What I’m Reading: Coal River

I’ve recently listened to several books by Ellen Marie Wiseman.  I saw that there was one I hadn’t listened to Coal River so I checked Audible and used a credit to get it.  I’ve liked the other selections the author has done so was sure I would like this as well.

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If you’ve listened to audio books, you know that sometimes the reader is so amazing…if fact so good that the reader actually makes the book better than it is.  Well sadly sometimes the reader has the opposite effect and does nothing for the book, or even makes it not so good.  Well this time around, I didn’t like the reader at all.  The reading was clinical and slow.  Words were over enunciated.  It was not good so I am going to recommend that this book be taken in as a hard copy and not audio selection as I liked the story…the reader, not so much.

Here’s what Amazon had to say:“In this vibrant new historical novel, the acclaimed author of The Plum Tree and What She Left Behind explores one young woman’s determination to put an end to child labor in a Pennsylvania mining town. . .

As a child, Emma Malloy left isolated Coal River, Pennsylvania, vowing never to return. Now, orphaned and penniless at nineteen, she accepts a train ticket from her aunt and uncle and travels back to the rough-hewn community. Treated like a servant by her relatives, Emma works for free in the company store. There, miners and their impoverished families must pay inflated prices for food, clothing, and tools, while those who owe money are turned away to starve.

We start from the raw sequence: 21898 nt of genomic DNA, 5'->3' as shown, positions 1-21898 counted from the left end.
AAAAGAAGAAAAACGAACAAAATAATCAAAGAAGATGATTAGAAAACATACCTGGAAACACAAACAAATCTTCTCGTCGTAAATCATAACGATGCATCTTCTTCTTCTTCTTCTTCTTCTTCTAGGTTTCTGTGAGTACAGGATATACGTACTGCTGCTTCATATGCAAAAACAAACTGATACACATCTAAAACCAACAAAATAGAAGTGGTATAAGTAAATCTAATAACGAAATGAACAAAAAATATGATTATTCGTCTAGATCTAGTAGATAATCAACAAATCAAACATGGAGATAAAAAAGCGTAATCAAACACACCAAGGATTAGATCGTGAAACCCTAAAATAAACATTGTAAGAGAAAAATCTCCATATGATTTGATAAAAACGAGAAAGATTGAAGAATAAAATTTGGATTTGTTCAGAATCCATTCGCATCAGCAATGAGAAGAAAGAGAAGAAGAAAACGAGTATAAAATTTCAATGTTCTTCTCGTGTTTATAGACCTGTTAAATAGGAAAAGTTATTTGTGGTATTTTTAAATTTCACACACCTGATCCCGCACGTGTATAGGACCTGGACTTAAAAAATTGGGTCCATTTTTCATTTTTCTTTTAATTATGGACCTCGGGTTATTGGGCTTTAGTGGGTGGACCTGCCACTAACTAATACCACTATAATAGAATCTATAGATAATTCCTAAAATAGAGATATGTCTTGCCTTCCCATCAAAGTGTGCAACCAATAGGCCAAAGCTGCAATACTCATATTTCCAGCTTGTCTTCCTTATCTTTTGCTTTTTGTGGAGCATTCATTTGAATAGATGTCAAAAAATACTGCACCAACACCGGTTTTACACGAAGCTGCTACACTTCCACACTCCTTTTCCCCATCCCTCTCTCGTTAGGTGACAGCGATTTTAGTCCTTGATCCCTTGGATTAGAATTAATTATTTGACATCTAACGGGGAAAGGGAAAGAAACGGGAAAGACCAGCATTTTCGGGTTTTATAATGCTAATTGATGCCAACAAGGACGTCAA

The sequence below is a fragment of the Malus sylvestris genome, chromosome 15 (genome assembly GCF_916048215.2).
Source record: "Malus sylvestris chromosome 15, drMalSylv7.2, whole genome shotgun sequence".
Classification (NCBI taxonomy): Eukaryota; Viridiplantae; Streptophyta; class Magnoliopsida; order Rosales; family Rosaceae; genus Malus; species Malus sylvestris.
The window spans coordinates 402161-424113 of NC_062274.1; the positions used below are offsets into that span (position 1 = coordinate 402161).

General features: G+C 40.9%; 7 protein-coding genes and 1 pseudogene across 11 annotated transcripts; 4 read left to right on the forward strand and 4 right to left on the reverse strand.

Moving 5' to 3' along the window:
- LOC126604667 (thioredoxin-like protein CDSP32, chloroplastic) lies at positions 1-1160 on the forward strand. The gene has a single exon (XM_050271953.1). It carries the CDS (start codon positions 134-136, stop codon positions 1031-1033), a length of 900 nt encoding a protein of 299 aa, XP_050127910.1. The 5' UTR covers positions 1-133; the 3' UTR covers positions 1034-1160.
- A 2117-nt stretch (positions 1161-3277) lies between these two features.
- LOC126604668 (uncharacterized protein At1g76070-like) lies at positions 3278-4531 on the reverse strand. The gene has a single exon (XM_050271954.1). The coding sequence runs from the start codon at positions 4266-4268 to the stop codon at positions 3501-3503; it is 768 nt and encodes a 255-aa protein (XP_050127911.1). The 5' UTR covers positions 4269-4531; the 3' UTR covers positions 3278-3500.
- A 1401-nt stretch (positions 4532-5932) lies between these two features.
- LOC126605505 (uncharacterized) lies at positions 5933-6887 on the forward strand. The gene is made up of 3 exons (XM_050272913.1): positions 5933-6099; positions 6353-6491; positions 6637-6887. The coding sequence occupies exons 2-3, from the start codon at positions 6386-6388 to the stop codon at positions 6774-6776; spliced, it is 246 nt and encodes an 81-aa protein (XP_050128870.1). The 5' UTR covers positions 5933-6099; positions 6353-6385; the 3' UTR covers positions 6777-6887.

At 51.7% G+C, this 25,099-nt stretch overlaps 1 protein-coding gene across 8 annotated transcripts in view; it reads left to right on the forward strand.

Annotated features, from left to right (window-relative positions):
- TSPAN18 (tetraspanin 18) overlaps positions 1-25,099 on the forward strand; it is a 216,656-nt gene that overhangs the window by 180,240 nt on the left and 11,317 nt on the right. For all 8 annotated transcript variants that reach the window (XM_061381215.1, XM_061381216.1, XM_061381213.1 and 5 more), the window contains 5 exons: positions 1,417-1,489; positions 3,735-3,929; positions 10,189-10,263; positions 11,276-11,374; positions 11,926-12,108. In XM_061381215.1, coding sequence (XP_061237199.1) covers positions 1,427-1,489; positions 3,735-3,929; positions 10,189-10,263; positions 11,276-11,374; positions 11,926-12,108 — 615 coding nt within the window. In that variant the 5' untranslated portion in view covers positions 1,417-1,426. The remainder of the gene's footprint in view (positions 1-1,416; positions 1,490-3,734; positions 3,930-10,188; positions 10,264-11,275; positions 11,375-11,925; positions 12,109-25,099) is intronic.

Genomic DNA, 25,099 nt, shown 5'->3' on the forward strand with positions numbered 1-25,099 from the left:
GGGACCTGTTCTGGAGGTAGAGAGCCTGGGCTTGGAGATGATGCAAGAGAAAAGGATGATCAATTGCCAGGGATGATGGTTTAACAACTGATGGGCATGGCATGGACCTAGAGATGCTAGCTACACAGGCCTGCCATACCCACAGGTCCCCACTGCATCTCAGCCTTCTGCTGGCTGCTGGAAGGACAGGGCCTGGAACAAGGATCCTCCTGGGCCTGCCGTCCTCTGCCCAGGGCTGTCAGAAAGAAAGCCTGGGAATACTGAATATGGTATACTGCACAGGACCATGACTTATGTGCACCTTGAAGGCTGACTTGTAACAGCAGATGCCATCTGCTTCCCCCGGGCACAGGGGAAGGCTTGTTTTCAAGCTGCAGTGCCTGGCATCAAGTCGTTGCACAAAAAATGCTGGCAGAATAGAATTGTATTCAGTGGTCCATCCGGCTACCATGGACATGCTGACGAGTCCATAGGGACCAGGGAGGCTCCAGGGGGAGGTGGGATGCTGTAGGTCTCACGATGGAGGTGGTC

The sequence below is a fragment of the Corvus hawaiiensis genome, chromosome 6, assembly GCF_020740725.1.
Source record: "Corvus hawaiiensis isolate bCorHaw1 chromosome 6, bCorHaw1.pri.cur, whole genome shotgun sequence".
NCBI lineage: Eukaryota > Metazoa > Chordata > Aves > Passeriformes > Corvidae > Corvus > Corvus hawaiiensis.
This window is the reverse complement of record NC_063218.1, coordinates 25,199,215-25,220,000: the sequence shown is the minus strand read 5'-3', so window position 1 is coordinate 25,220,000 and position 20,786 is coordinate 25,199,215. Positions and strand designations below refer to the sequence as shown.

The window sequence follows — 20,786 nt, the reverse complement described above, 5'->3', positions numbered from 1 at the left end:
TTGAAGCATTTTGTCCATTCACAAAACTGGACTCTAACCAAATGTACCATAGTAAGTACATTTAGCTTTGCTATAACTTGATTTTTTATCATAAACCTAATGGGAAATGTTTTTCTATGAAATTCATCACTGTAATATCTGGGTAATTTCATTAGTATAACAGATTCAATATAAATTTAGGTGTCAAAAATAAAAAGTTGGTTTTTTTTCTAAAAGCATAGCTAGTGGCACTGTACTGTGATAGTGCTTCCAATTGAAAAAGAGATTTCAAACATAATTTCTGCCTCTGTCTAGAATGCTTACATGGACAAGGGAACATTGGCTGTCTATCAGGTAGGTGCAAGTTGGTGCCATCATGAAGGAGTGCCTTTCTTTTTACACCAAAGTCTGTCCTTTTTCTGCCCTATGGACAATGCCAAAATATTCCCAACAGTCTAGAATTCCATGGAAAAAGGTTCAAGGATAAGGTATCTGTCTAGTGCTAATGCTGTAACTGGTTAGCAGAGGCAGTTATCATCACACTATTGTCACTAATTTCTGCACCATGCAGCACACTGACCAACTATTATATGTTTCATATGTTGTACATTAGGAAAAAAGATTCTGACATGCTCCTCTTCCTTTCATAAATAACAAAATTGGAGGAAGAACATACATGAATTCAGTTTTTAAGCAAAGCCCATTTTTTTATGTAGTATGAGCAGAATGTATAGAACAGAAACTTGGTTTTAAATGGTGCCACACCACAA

Most heartrending of all are the breaker boys Emma sees around the village–young children who toil all day sorting coal amid treacherous machinery. Their soot-stained faces remind Emma of the little brother she lost long ago, and she begins leaving stolen food on families’ doorsteps, and marking the miners’ bills as paid. 

Though Emma’s actions draw ire from the mine owner and police captain, they lead to an alliance with a charismatic miner who offers to help her expose the truth. And as the lines blur between what is legal and what is just, Emma must risk everything to follow her conscience. 

An emotional, compelling novel that rings with authenticity–Coal River is a deft and honest portrait of resilience in the face of hardship, and of the simple acts of courage that can change everything.”

Amazon readers gave the book 4.3 stars.  I’m going to say 3.9.  I really blame the love rating on the narrator.  Read one of the authors other books instead.  Those are some of my favorites.  I’m guessing this was an early book in her writing career.

I love stories about the push to unite coal miners so they could get decent wages and decent working conditions.  I was sure I was going to love the book but as I said the narrator wasn’t the best and the story a bit cheesy.  Not terrible.

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